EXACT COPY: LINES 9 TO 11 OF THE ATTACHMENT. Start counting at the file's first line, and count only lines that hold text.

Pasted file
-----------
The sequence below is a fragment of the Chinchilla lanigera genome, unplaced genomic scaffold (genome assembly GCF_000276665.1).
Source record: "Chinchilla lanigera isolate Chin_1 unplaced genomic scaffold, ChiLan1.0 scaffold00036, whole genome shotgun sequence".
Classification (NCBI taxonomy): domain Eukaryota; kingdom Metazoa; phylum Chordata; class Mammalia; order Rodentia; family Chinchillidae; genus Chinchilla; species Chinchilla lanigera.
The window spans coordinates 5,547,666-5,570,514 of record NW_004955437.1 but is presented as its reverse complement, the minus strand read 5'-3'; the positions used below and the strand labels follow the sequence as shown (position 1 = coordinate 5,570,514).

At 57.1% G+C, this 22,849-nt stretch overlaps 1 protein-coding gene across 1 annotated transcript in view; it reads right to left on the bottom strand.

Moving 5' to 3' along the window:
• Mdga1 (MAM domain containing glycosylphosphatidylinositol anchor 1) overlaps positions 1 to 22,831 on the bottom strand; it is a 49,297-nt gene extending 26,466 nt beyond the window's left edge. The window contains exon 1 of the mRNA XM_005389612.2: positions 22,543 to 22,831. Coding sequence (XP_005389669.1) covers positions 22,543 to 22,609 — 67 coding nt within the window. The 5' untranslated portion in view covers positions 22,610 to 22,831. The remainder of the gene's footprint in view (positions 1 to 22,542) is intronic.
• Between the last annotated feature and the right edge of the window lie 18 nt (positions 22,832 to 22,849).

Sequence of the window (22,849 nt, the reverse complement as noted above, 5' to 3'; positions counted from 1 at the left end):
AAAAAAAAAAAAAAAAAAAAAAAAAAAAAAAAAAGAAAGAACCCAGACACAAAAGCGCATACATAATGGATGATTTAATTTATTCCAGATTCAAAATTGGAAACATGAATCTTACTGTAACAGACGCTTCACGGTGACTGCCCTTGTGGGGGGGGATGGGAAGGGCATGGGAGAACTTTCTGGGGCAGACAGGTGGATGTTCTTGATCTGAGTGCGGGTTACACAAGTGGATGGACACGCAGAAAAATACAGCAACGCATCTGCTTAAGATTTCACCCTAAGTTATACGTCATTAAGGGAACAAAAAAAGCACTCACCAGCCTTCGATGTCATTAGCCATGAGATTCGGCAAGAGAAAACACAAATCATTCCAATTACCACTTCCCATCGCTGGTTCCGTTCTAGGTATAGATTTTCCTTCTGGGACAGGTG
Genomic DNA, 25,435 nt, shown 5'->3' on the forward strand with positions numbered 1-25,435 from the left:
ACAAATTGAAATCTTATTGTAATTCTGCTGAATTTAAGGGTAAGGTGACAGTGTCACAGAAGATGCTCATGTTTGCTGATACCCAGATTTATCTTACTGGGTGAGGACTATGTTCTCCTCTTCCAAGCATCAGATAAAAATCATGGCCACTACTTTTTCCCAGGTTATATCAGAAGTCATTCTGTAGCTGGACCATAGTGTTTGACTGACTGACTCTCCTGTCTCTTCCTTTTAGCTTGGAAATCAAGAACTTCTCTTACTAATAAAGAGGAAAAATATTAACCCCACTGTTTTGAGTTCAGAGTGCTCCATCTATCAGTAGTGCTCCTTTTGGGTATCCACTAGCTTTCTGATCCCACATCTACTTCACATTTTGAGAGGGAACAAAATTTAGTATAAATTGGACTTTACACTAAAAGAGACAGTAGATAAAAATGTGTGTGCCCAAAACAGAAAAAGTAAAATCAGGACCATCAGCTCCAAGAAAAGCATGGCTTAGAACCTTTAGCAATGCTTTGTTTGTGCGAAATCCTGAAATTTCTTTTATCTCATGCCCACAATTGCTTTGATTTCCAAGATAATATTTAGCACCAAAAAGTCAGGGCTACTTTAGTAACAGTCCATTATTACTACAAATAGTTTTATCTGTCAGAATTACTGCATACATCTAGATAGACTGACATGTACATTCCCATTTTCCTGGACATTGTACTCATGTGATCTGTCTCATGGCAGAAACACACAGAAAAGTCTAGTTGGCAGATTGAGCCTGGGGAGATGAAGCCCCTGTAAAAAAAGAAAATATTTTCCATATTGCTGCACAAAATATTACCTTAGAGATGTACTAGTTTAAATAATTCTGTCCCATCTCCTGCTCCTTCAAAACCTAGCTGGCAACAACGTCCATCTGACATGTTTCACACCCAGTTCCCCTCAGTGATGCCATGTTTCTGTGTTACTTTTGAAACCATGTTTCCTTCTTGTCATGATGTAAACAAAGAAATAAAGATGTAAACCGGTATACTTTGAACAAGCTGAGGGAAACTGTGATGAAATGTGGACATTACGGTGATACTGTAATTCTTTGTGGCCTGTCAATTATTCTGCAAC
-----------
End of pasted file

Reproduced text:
Sequence of the window (22,849 nt, the reverse complement as noted above, 5' to 3'; positions counted from 1 at the left end):
AAAAAAAAAAAAAAAAAAAAAAAAAAAAAAAAAAGAAAGAACCCAGACACAAAAGCGCATACATAATGGATGATTTAATTTATTCCAGATTCAAAATTGGAAACATGAATCTTACTGTAACAGACGCTTCACGGTGACTGCCCTTGTGGGGGGGGATGGGAAGGGCATGGGAGAACTTTCTGGGGCAGACAGGTGGATGTTCTTGATCTGAGTGCGGGTTACACAAGTGGATGGACACGCAGAAAAATACAGCAACGCATCTGCTTAAGATTTCACCCTAAGTTATACGTCATTAAGGGAACAAAAAAAGCACTCACCAGCCTTCGATGTCATTAGCCATGAGATTCGGCAAGAGAAAACACAAATCATTCCAATTACCACTTCCCATCGCTGGTTCCGTTCTAGGTATAGATTTTCCTTCTGGGACAGGTG
Genomic DNA, 25,435 nt, shown 5'->3' on the forward strand with positions numbered 1-25,435 from the left: